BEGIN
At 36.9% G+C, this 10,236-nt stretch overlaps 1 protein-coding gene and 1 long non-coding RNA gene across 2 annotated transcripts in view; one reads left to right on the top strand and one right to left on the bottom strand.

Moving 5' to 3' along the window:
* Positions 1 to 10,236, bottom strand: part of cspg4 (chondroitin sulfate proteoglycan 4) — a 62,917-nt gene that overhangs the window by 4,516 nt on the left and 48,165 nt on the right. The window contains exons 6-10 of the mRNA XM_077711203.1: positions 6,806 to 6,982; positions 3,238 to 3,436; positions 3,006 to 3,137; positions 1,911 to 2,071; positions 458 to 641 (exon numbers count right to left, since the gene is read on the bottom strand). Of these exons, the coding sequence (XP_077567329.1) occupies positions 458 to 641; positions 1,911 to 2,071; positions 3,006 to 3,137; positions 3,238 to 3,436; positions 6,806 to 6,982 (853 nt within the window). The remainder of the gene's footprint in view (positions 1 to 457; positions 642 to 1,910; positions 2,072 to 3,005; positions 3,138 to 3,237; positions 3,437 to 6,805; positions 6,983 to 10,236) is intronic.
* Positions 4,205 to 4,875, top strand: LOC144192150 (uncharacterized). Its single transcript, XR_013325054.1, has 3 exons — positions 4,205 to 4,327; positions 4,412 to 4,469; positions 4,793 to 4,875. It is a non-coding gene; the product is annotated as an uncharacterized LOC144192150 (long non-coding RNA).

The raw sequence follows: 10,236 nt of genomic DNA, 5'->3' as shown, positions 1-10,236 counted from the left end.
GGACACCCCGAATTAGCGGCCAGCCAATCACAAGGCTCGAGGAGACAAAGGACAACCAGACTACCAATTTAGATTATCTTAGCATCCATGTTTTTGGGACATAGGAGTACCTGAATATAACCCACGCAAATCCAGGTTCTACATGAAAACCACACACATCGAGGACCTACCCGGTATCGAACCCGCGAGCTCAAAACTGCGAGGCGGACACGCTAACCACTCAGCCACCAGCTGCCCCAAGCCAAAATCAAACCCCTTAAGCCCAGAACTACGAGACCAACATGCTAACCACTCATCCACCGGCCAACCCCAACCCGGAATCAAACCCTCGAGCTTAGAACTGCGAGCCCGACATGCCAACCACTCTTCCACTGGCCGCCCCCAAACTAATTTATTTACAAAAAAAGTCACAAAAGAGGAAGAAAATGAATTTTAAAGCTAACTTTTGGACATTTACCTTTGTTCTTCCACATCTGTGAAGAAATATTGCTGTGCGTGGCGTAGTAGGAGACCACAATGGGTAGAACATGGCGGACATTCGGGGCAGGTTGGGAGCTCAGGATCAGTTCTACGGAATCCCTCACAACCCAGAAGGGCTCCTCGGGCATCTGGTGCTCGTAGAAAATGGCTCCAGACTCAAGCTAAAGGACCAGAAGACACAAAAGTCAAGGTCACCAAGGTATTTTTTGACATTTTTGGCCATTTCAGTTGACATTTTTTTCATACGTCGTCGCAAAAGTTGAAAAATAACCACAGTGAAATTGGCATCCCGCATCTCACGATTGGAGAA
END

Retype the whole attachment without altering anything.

At 36.9% G+C, this 10,236-nt stretch overlaps 1 protein-coding gene and 1 long non-coding RNA gene across 2 annotated transcripts in view; one reads left to right on the top strand and one right to left on the bottom strand.

Moving 5' to 3' along the window:
* Positions 1 to 10,236, bottom strand: part of cspg4 (chondroitin sulfate proteoglycan 4) — a 62,917-nt gene that overhangs the window by 4,516 nt on the left and 48,165 nt on the right. The window contains exons 6-10 of the mRNA XM_077711203.1: positions 6,806 to 6,982; positions 3,238 to 3,436; positions 3,006 to 3,137; positions 1,911 to 2,071; positions 458 to 641 (exon numbers count right to left, since the gene is read on the bottom strand). Of these exons, the coding sequence (XP_077567329.1) occupies positions 458 to 641; positions 1,911 to 2,071; positions 3,006 to 3,137; positions 3,238 to 3,436; positions 6,806 to 6,982 (853 nt within the window). The remainder of the gene's footprint in view (positions 1 to 457; positions 642 to 1,910; positions 2,072 to 3,005; positions 3,138 to 3,237; positions 3,437 to 6,805; positions 6,983 to 10,236) is intronic.
* Positions 4,205 to 4,875, top strand: LOC144192150 (uncharacterized). Its single transcript, XR_013325054.1, has 3 exons — positions 4,205 to 4,327; positions 4,412 to 4,469; positions 4,793 to 4,875. It is a non-coding gene; the product is annotated as an uncharacterized LOC144192150 (long non-coding RNA).

The raw sequence follows: 10,236 nt of genomic DNA, 5'->3' as shown, positions 1-10,236 counted from the left end.
GGACACCCCGAATTAGCGGCCAGCCAATCACAAGGCTCGAGGAGACAAAGGACAACCAGACTACCAATTTAGATTATCTTAGCATCCATGTTTTTGGGACATAGGAGTACCTGAATATAACCCACGCAAATCCAGGTTCTACATGAAAACCACACACATCGAGGACCTACCCGGTATCGAACCCGCGAGCTCAAAACTGCGAGGCGGACACGCTAACCACTCAGCCACCAGCTGCCCCAAGCCAAAATCAAACCCCTTAAGCCCAGAACTACGAGACCAACATGCTAACCACTCATCCACCGGCCAACCCCAACCCGGAATCAAACCCTCGAGCTTAGAACTGCGAGCCCGACATGCCAACCACTCTTCCACTGGCCGCCCCCAAACTAATTTATTTACAAAAAAAGTCACAAAAGAGGAAGAAAATGAATTTTAAAGCTAACTTTTGGACATTTACCTTTGTTCTTCCACATCTGTGAAGAAATATTGCTGTGCGTGGCGTAGTAGGAGACCACAATGGGTAGAACATGGCGGACATTCGGGGCAGGTTGGGAGCTCAGGATCAGTTCTACGGAATCCCTCACAACCCAGAAGGGCTCCTCGGGCATCTGGTGCTCGTAGAAAATGGCTCCAGACTCAAGCTAAAGGACCAGAAGACACAAAAGTCAAGGTCACCAAGGTATTTTTTGACATTTTTGGCCATTTCAGTTGACATTTTTTTCATACGTCGTCGCAAAAGTTGAAAAATAACCACAGTGAAATTGGCATCCCGCATCTCACGATTGGAGAA